We're building upon the growing public support for expanding Social Security by launching the Boost Social Security Now education campaign to inform and mobilize our membership, grassroots networks and on-line communities to convince Congress that now is the time to boost benefits, not cut them. For more than 30 years NCPSSM has been recognized as one of the nation’s most ardent and effective defenders of America’s social insurance safety net. In 2012, the National Committee expanded its focus on Social Security with the release of a proposal to modernize benefits, which included caregiver credits, shifting the annual cost of living adjustment formula to one designed for elderly consumers and improving the basic benefit of all current and future beneficiaries.  Since that time, the call for expanded benefits has grown louder and includes support from within Congress including Senators Elizabeth Warren, Tom Harkin and Bernie Sanders, and Representatives Linda Sanchez and Gwen Moore.  

For years, Washington’s fiscal debate has been co-opted by the billion dollar austerity lobby and its single-minded quest to cut middle-class benefits in Social Security and Medicare to reduce the deficit.  Their anti-Social Security mission ignores the cold hard economic realities facing millions of retirees, the disabled, widows and children.  That’s why the National Committee, on behalf of its millions of members and supporters nationwide, is saying enough is enough.  Now is the time to boost Social Security benefits, not cut them. It’s the right thing to do for our economy and America’s middle-class families and this is the right time to do it”...Max Richtman, NCPSSM President/CEO

The National Committee has endorsed nine different pieces of legislation that would enhance Social Security, including S. 567 and HR 3118 which, when fully phased in, would boost benefits by approximately $70 per month and adopt the more accurate consumer price index for the elderly (CPI-E). As a fiscally responsible way to increase and strengthen Social Security finances we also support lifting the payroll tax cap.

Today, Social Security’s average monthly benefit of just $1,269 is 90% or more of retirees’ income for 46% of unmarried elderly and 23% of married couples.   Social Security will be even more important to future generations, especially the Recession Generation which faces income loss, diminished net worth, and high unemployment during their vital income earning years, all of which ultimately impacts their retirement.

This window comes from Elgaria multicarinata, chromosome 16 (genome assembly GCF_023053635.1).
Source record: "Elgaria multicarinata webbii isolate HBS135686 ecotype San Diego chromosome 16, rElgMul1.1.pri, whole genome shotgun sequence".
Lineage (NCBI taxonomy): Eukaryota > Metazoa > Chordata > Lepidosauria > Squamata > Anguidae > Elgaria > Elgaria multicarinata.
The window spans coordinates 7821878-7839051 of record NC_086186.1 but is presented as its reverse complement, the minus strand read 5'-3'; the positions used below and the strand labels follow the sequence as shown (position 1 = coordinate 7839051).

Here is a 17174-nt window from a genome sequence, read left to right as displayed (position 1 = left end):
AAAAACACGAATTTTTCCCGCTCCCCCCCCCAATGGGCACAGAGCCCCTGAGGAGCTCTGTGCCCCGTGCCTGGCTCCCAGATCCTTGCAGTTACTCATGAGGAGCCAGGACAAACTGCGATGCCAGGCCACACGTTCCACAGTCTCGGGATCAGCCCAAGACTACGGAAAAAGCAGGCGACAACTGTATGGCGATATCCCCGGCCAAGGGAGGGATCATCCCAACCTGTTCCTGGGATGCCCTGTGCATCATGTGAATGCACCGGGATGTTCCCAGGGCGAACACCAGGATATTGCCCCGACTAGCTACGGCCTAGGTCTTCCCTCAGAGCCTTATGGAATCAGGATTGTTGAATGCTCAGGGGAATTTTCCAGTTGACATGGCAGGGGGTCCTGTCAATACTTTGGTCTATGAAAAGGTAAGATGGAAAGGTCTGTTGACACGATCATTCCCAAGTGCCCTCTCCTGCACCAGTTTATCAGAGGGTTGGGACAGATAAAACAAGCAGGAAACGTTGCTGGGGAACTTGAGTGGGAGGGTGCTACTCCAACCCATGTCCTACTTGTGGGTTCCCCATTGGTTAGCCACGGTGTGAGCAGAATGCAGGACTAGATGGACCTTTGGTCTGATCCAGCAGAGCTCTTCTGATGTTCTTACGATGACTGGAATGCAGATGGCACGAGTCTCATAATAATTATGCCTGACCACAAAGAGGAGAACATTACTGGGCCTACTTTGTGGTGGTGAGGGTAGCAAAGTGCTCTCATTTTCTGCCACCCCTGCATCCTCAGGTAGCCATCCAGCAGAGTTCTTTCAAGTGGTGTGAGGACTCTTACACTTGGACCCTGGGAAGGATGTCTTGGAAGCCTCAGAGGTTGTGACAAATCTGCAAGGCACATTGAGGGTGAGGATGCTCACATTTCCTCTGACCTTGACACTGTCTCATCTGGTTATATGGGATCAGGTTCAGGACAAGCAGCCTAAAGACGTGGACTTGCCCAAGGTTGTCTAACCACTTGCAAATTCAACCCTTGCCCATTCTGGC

Social Security’s positive economic impact shouldn’t be ignored. American families spend $775 billion in Social Security benefits nationwide each year, providing vital economic stimulus to local businesses and state economies they wouldn’t have without Social Security.

The goal of our Boost Social Security Now campaign is straightforward: Congress should increase Social Security benefits now to protect the economic security of millions of American families. 

Seniors and the State of the Union

Here’s reaction to last night’s State of the Union address  from National Committee President/CEO, Max Richtman:

“American families, across generations, will be encouraged to see our President acknowledge that job creation and economic insecurity are among the greatest challenges facing millions of average Americans. President Obama is right, too many have been left behind and still face unemployment, stagnant wages and an insecure future, even as the economy recovers.  The President’s promise of a year of action to restore the basic bargain that built this country should also include preserving and strengthening the nation’s retirement and health security programs, Social Security and Medicare.

While we support proposals that encourage independent savings strategies, the surest and most time-tested path to economic security for older Americans is through the Social Security program. We urge the President to use his power and influence to boost the nation’s retirement system which has successfully served millions of Americans for more than 78 years.  

Social Security benefits are not keeping pace with the cost of living in America. The average monthly benefit of $1269 is akin to a monthly paycheck for a worker on minimum wage. While the President is committed to raising the federal minimum wage to $10 per hour for workers, we would also like to see the President support an increase of $70 per month in Social Security benefits for retired workers as proposed by Senator Tom Harkin and Congresswoman Linda Sanchez in S.567 /H.R.3118.  This benefit improvement could be paid for by lifting the payroll wage cap.